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Chicago?s grand Auditorium Building is one of the structures framing Grant Park, the blueprint of which was created in 1889 by Sullivan and Adler. The Auditorium is one of the many towers which are collectively known together as the ?Michigan Cliff? which is a series of high-rises hovering over Grant Park. Eventually, this urban vista would be united through the 1909 Chicago Plan crafted by Daniel Burnham.

A well-known Chicago entrepreneur Ferdinand Peck commissioned the architectural firm of Adler and Sullivan in 1886 to design a complicated multi-purpose structure which would combine a cavernous opera house with a grand hotel and an office facility. During that era, the firm of Alder and Sullivan was popular for the theatres that they designed. The output was a great accomplishment in engineering and architecture. The greatly unequal distribution of the weight of load-supporting massive limestone and granite walls mandated for a never before done foundation system specially developed by Adler to even out the settlement of the building.

The Auditorium?s fa?ade showcases a bi-level coarse granite bottom crowned with a floor of aged limestone. Above this rustic element, a smooth limestone make up a flat wall surface starting from the fourth floor going up all the way to the tower.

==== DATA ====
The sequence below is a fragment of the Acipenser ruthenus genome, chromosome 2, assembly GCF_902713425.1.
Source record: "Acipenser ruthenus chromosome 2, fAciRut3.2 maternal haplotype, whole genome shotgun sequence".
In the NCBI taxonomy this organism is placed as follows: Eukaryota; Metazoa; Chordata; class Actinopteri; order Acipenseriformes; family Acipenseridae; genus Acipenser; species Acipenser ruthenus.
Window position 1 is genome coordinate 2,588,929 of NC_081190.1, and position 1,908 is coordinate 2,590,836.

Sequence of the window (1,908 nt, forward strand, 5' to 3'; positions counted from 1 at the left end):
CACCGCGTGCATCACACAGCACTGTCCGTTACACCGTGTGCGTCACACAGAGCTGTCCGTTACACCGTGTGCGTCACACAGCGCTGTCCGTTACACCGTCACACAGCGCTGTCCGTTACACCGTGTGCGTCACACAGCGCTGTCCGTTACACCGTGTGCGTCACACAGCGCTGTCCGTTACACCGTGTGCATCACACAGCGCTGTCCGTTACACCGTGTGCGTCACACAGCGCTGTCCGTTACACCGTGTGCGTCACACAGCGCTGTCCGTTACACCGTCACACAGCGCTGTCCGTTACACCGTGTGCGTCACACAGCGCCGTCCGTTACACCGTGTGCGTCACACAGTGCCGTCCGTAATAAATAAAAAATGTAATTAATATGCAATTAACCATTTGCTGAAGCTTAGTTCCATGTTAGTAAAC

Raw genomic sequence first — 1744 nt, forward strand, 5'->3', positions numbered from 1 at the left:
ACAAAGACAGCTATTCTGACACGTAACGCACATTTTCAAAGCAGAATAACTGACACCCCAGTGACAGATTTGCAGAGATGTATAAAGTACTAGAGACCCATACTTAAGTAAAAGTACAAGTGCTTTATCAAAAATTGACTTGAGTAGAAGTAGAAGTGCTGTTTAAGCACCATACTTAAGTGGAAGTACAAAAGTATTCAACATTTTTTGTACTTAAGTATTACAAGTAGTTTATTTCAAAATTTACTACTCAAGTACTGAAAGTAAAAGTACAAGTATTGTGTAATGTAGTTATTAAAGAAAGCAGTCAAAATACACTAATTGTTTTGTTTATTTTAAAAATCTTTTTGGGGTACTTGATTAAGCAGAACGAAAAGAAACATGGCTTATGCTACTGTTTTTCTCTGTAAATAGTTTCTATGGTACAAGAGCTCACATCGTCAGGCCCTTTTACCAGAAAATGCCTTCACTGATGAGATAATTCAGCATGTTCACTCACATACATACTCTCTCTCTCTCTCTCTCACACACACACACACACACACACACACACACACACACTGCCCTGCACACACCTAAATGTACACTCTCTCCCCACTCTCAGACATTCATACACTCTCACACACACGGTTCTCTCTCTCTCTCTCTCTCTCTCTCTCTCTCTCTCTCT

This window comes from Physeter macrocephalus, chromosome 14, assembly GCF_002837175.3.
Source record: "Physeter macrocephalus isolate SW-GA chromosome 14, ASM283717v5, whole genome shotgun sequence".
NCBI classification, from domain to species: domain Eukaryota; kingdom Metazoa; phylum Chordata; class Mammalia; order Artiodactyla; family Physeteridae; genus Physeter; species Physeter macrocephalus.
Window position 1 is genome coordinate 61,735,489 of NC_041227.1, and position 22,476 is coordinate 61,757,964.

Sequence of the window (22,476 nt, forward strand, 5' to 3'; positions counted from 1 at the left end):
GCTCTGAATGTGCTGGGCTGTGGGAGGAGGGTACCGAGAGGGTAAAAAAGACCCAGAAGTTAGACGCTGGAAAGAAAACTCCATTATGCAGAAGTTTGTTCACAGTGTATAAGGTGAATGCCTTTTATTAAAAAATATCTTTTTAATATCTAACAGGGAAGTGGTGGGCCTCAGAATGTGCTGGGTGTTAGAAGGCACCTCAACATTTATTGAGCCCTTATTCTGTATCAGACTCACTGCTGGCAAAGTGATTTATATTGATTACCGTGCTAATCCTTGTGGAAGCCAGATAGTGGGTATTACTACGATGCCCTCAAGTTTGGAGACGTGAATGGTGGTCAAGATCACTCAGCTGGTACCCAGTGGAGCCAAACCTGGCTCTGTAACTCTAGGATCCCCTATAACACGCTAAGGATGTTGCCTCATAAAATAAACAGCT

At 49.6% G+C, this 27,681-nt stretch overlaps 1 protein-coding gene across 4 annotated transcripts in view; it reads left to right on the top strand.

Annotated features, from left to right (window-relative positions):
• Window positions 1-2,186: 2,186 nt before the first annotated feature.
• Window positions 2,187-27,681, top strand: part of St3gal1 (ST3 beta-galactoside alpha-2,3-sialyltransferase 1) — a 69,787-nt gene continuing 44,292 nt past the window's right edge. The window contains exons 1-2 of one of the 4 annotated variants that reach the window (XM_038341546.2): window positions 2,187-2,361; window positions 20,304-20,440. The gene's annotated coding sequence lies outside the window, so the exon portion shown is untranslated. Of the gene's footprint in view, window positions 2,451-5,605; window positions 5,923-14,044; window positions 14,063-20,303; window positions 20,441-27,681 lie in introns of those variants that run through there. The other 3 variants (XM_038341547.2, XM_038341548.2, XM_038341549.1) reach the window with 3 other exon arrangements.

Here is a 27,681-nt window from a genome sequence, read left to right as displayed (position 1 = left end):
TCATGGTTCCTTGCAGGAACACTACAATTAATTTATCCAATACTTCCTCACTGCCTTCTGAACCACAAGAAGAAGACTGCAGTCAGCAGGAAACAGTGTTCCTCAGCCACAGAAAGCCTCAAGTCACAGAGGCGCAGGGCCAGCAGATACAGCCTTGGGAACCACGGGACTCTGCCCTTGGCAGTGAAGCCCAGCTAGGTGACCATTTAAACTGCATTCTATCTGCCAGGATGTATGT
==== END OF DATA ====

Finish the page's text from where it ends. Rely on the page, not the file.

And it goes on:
The look of the fa?ade of the Auditorium is primarily modeled after H.H. Richardson?s work on the Marshall Field Wholesale Store which was found at Adams and Well up until 1930. The hotel section?s entryway situated at Michigan Avenue is marked by a trio of grand arches. The office segment of the complex was assigned to the west with its entrance at Wabash Avenue. Finally, the Auditorium?s entrance can be found on the south side under the seventeen-floor building.

The hotel and the offices were included to the Auditorium facility with the goal of financing the primary component of the project which is the grand theatre. This magnificent performance venue was the brainchild of Sullivan. His partner Dankmar Adler meanwhile developed a stage controlled by hydraulics. He also conceived one of the pioneering air-conditioning systems for public facilities.

The Auditorium was bought by Roosevelt University from Ferdinand Peck in 1946. The university still currently owns the Auditorium. No performances were held in the grand theatre beyond the 1930s which led to its closure. It was restored owing to the efforts of the Auditorium Theatre Council. The grand theatre opened its doors once again in 1968.
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